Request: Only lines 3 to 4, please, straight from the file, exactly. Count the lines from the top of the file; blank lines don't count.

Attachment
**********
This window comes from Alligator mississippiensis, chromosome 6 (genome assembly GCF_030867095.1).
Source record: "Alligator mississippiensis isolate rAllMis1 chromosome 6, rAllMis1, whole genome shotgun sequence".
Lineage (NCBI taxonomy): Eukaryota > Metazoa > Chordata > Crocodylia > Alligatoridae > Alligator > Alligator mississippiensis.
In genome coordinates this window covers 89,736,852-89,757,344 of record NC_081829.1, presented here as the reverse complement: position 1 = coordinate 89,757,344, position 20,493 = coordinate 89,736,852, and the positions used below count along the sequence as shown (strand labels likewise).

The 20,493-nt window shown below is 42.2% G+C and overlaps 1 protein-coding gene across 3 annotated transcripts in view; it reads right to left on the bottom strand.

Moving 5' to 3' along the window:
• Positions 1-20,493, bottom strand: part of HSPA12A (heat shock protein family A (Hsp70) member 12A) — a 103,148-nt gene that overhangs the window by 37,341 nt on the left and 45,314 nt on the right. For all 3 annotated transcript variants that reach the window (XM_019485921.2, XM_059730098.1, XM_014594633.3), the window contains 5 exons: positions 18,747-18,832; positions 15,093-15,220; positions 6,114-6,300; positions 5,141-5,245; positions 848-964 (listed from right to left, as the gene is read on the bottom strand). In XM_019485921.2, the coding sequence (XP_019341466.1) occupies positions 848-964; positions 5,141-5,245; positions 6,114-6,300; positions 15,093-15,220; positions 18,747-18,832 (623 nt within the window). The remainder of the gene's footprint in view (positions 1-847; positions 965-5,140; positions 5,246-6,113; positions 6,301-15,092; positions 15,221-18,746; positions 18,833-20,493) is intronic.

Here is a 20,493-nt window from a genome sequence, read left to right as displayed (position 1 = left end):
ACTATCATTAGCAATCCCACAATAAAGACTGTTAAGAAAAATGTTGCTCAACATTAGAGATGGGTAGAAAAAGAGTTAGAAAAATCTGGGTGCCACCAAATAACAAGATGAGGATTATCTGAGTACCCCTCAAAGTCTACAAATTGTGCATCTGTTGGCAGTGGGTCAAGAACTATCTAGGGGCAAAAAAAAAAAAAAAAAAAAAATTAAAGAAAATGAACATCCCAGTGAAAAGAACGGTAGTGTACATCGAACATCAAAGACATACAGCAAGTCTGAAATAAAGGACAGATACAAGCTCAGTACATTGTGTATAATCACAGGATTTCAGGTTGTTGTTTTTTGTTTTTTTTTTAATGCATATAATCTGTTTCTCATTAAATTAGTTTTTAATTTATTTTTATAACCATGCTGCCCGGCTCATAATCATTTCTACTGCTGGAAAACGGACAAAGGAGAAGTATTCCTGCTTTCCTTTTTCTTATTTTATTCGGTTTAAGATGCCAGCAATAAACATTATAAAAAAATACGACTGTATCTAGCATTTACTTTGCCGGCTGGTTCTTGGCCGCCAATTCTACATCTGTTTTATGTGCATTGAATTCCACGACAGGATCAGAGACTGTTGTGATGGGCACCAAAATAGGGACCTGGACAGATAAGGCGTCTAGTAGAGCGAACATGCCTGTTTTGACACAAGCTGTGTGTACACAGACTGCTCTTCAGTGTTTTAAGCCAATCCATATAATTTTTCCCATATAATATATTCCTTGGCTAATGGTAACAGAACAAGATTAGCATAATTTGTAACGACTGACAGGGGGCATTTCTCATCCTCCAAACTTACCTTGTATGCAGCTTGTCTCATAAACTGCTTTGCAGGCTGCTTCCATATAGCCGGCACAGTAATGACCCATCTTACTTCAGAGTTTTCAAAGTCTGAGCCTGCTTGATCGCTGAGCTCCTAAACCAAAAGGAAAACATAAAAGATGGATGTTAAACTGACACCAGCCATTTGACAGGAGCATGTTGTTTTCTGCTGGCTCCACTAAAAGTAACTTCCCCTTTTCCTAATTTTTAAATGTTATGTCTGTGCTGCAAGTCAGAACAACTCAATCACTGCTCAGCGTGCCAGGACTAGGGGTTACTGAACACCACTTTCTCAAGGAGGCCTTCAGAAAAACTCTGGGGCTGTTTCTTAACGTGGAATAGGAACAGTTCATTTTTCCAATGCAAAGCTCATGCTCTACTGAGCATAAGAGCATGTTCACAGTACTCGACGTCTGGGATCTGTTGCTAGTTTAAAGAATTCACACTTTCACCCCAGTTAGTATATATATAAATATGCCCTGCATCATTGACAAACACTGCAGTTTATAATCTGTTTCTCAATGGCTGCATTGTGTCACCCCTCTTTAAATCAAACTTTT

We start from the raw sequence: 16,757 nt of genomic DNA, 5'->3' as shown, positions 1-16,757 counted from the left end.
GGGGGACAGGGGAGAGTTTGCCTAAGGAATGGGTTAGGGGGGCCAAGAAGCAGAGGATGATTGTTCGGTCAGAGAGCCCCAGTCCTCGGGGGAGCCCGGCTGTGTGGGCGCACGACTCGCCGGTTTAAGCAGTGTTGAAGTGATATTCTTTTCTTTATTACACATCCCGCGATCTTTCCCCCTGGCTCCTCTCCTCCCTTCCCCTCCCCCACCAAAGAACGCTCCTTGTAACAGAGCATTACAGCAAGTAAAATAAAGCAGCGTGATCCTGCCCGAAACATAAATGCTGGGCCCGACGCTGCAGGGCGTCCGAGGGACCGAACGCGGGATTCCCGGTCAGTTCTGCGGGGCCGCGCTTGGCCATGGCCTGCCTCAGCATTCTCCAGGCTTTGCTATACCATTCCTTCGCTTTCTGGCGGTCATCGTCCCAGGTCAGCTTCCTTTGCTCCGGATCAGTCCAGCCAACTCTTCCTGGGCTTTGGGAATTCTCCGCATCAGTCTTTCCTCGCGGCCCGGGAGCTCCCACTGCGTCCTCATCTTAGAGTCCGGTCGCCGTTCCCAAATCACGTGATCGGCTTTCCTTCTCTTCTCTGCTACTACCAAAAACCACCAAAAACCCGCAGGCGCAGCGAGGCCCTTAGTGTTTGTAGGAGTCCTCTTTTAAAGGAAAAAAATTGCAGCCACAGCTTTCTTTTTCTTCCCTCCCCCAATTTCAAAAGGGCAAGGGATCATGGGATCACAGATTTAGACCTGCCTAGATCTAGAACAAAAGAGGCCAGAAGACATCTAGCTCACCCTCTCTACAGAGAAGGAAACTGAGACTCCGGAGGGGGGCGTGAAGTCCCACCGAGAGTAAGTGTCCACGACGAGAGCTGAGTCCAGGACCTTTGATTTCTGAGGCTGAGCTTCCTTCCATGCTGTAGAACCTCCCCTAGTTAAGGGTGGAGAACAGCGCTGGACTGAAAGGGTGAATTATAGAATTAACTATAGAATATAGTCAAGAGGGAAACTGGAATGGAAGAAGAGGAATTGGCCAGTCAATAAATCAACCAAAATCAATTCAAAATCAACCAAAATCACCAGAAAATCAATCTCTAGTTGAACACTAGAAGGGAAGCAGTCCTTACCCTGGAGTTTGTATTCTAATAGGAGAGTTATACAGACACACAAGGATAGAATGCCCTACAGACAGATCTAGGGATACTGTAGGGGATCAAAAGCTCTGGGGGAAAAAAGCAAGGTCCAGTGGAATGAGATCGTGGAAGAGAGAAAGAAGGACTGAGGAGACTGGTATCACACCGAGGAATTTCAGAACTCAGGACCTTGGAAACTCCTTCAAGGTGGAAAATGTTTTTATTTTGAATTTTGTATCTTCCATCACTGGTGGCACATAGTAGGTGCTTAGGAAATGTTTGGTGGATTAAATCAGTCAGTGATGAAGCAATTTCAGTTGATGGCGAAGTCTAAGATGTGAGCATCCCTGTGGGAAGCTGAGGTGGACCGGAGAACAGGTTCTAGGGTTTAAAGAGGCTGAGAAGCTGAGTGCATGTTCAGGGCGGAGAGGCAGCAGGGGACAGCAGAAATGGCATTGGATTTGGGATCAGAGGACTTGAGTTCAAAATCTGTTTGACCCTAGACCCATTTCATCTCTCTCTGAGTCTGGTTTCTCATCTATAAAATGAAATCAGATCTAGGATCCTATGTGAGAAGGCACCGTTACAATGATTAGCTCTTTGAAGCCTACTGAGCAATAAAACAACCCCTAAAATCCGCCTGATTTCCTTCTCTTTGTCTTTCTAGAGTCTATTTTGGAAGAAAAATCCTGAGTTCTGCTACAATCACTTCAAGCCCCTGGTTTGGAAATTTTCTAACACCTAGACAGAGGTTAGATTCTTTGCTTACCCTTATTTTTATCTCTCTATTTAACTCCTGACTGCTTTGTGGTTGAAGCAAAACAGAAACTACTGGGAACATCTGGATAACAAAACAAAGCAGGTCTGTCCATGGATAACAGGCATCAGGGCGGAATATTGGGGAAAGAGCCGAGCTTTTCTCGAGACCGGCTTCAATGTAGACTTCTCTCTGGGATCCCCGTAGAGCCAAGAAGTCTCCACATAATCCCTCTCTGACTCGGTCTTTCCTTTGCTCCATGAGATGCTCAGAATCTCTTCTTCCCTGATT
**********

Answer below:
Lineage (NCBI taxonomy): Eukaryota > Metazoa > Chordata > Crocodylia > Alligatoridae > Alligator > Alligator mississippiensis.
In genome coordinates this window covers 89,736,852-89,757,344 of record NC_081829.1, presented here as the reverse complement: position 1 = coordinate 89,757,344, position 20,493 = coordinate 89,736,852, and the positions used below count along the sequence as shown (strand labels likewise).